Heartbroken Walsall school staff 'in tears' when children revealed they had no presents for Christmas
Heartbroken school staff were left in tears when children in their classes revealed they had received no Christmas presents from their poverty-stricken families.
Youngsters in a disadvantaged part of Walsall had to share their devastating experiences when teachers asked them about their festive breaks when they returned to the classrooms in early January.
Walsall has a number of areas of high deprivation with new analysis from the Joseph Rowntree Foundation showing the borough having a 44.3 per cent rate of child poverty.
Headteachers have revealed how they are providing food and other support to families in poverty to try to give all children a fair chance of succeeding in education and beyond.
But the sad reality facing youngsters in the borough was laid bare when a chair of governors, who asked not to be named, talked about how Christmas was for some pupils at the school.
The headteacher of the school said: “At Christmas, we collected bags full of presents and vouchers to get a roast for the most vulnerable families to ensure they can have a festive dinner.”
The chair of governors added: “We had a member of staff dress up as Santa and hand little presents out at Christmas and children were happy.
“After Christmas when we returned, one child was asked if he enjoyed Christmas and what he had and he replied ‘nothing’.
“There were a couple of kids who didn’t have anything. It wasn’t for religious reasons as they’d been happy to see Santa before. Staff were in tears because it’s heartbreaking.”
The challenges remain all year round and are not restricted to whether parents are able to afford to feed their kids and fun school uniforms.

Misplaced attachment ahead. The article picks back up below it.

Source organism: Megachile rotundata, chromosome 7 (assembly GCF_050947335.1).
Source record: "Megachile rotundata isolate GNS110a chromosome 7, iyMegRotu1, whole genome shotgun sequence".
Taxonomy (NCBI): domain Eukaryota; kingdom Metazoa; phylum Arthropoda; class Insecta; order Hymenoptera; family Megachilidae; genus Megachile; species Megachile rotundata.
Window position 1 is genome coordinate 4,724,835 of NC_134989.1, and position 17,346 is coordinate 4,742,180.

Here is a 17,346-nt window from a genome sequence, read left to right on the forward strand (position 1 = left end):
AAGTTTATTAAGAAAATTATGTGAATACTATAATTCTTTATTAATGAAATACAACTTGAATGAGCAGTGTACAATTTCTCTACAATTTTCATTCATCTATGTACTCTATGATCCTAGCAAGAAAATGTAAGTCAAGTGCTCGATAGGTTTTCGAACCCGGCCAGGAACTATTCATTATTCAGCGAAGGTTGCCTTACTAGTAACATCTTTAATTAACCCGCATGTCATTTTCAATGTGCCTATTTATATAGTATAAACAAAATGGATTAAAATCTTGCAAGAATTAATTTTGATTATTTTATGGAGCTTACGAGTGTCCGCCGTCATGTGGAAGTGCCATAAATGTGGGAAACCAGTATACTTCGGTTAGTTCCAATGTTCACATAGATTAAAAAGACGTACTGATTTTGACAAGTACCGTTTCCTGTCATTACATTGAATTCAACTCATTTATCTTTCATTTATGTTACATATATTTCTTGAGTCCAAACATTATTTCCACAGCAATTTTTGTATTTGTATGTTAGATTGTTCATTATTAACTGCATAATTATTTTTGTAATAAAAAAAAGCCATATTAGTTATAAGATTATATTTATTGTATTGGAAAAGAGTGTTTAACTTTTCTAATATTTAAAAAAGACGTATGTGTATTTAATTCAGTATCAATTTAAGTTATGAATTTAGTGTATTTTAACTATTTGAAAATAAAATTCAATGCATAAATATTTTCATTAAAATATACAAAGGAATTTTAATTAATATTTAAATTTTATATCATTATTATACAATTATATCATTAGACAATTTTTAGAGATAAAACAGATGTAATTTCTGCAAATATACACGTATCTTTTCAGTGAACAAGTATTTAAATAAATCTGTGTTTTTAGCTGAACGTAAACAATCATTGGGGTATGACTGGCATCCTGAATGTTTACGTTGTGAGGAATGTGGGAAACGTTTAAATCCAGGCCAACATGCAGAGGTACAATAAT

The headteacher said: “Poverty plays a big role in what parents can do technology based. What some kids can use at home is probably only their mum’s phone tethered on to some 4g because they haven’t got good wifi and haven’t got a good laptop.
“As technology moves on and becomes more prevalent in education, those are the kids falling further and further behind because they haven’t got the access or connectivity. There’s lots of educational support and software we share but they can’t access it.
“So, we do a lunchtime club and make sure we invite those living in poverty and they can be part of it.”
But he added, despite the challenges those families face themselves, they are quick to give back to help others who might need it even more than they do.
The headteacher said: “We have lots of families who have nothing but when we ask them to give to those who are even less fortunate, they blow our minds.
“We try to raise money for charities and when we ask, they will give. The Harvest Festival for example – they might have something from the food bank but they re-donate to say they have given.
“Parents who we have supported, will very often will donate uniform back knowing that the need is there for others.”